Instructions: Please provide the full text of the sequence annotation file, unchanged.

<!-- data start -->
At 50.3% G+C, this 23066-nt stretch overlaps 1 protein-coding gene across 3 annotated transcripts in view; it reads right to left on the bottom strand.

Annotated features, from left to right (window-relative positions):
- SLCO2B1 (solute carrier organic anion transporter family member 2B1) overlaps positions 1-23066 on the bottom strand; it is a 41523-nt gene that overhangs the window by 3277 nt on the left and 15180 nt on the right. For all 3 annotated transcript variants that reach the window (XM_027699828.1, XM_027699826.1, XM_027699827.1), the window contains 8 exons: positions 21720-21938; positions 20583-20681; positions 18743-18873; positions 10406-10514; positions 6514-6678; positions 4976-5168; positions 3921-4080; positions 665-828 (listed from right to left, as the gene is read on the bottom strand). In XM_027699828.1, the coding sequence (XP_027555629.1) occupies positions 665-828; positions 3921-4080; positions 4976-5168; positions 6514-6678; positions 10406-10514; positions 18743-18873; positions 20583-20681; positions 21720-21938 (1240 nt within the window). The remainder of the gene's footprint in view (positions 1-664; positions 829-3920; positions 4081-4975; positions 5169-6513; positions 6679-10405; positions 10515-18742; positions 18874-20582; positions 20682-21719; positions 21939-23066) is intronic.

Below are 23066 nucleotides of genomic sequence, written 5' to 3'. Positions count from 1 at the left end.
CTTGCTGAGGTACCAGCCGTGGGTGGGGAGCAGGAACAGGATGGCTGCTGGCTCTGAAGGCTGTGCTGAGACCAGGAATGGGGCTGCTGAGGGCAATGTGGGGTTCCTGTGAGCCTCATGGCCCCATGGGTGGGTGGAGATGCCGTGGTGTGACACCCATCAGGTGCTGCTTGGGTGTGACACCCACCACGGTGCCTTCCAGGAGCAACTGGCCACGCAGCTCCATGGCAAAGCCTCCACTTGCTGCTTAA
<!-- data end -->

At 50.3% G+C, this 23066-nt stretch overlaps 1 protein-coding gene across 3 annotated transcripts in view; it reads right to left on the bottom strand.

Annotated features, from left to right (window-relative positions):
- SLCO2B1 (solute carrier organic anion transporter family member 2B1) overlaps positions 1-23066 on the bottom strand; it is a 41523-nt gene that overhangs the window by 3277 nt on the left and 15180 nt on the right. For all 3 annotated transcript variants that reach the window (XM_027699828.1, XM_027699826.1, XM_027699827.1), the window contains 8 exons: positions 21720-21938; positions 20583-20681; positions 18743-18873; positions 10406-10514; positions 6514-6678; positions 4976-5168; positions 3921-4080; positions 665-828 (listed from right to left, as the gene is read on the bottom strand). In XM_027699828.1, the coding sequence (XP_027555629.1) occupies positions 665-828; positions 3921-4080; positions 4976-5168; positions 6514-6678; positions 10406-10514; positions 18743-18873; positions 20583-20681; positions 21720-21938 (1240 nt within the window). The remainder of the gene's footprint in view (positions 1-664; positions 829-3920; positions 4081-4975; positions 5169-6513; positions 6679-10405; positions 10515-18742; positions 18874-20582; positions 20682-21719; positions 21939-23066) is intronic.

Below are 23066 nucleotides of genomic sequence, written 5' to 3'. Positions count from 1 at the left end.
CTTGCTGAGGTACCAGCCGTGGGTGGGGAGCAGGAACAGGATGGCTGCTGGCTCTGAAGGCTGTGCTGAGACCAGGAATGGGGCTGCTGAGGGCAATGTGGGGTTCCTGTGAGCCTCATGGCCCCATGGGTGGGTGGAGATGCCGTGGTGTGACACCCATCAGGTGCTGCTTGGGTGTGACACCCACCACGGTGCCTTCCAGGAGCAACTGGCCACGCAGCTCCATGGCAAAGCCTCCACTTGCTGCTTAA